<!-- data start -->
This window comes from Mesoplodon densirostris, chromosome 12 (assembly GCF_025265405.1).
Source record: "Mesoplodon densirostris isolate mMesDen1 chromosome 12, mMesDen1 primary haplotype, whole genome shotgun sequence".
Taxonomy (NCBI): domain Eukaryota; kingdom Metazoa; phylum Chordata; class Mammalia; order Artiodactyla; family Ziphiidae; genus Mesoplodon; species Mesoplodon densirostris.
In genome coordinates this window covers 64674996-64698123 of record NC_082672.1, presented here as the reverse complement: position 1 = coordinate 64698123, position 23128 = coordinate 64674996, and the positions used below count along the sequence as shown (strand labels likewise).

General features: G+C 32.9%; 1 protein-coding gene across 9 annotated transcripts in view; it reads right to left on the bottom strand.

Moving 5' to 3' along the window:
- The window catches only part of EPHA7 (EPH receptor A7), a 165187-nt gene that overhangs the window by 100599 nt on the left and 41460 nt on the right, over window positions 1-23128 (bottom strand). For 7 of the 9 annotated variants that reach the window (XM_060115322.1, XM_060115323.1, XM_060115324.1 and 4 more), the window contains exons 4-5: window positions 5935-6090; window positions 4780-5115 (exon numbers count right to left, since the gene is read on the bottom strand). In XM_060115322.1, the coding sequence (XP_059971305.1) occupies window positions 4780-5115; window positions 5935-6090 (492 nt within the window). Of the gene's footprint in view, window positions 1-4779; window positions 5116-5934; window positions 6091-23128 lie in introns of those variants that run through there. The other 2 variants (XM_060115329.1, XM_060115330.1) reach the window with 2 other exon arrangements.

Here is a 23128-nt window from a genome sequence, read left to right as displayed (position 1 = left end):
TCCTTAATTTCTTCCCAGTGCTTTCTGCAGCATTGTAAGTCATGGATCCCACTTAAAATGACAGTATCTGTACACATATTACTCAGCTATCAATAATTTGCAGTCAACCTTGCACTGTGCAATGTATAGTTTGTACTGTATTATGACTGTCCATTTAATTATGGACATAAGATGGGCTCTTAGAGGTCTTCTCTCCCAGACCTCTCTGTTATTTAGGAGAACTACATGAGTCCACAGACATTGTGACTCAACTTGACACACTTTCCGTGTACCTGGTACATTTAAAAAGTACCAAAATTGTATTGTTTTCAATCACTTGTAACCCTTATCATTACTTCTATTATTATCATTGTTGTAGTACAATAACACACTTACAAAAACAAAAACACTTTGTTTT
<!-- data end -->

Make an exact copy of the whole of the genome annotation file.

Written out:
This window comes from Mesoplodon densirostris, chromosome 12 (assembly GCF_025265405.1).
Source record: "Mesoplodon densirostris isolate mMesDen1 chromosome 12, mMesDen1 primary haplotype, whole genome shotgun sequence".
Taxonomy (NCBI): domain Eukaryota; kingdom Metazoa; phylum Chordata; class Mammalia; order Artiodactyla; family Ziphiidae; genus Mesoplodon; species Mesoplodon densirostris.
In genome coordinates this window covers 64674996-64698123 of record NC_082672.1, presented here as the reverse complement: position 1 = coordinate 64698123, position 23128 = coordinate 64674996, and the positions used below count along the sequence as shown (strand labels likewise).

General features: G+C 32.9%; 1 protein-coding gene across 9 annotated transcripts in view; it reads right to left on the bottom strand.

Moving 5' to 3' along the window:
- The window catches only part of EPHA7 (EPH receptor A7), a 165187-nt gene that overhangs the window by 100599 nt on the left and 41460 nt on the right, over window positions 1-23128 (bottom strand). For 7 of the 9 annotated variants that reach the window (XM_060115322.1, XM_060115323.1, XM_060115324.1 and 4 more), the window contains exons 4-5: window positions 5935-6090; window positions 4780-5115 (exon numbers count right to left, since the gene is read on the bottom strand). In XM_060115322.1, the coding sequence (XP_059971305.1) occupies window positions 4780-5115; window positions 5935-6090 (492 nt within the window). Of the gene's footprint in view, window positions 1-4779; window positions 5116-5934; window positions 6091-23128 lie in introns of those variants that run through there. The other 2 variants (XM_060115329.1, XM_060115330.1) reach the window with 2 other exon arrangements.

Here is a 23128-nt window from a genome sequence, read left to right as displayed (position 1 = left end):
TCCTTAATTTCTTCCCAGTGCTTTCTGCAGCATTGTAAGTCATGGATCCCACTTAAAATGACAGTATCTGTACACATATTACTCAGCTATCAATAATTTGCAGTCAACCTTGCACTGTGCAATGTATAGTTTGTACTGTATTATGACTGTCCATTTAATTATGGACATAAGATGGGCTCTTAGAGGTCTTCTCTCCCAGACCTCTCTGTTATTTAGGAGAACTACATGAGTCCACAGACATTGTGACTCAACTTGACACACTTTCCGTGTACCTGGTACATTTAAAAAGTACCAAAATTGTATTGTTTTCAATCACTTGTAACCCTTATCATTACTTCTATTATTATCATTGTTGTAGTACAATAACACACTTACAAAAACAAAAACACTTTGTTTT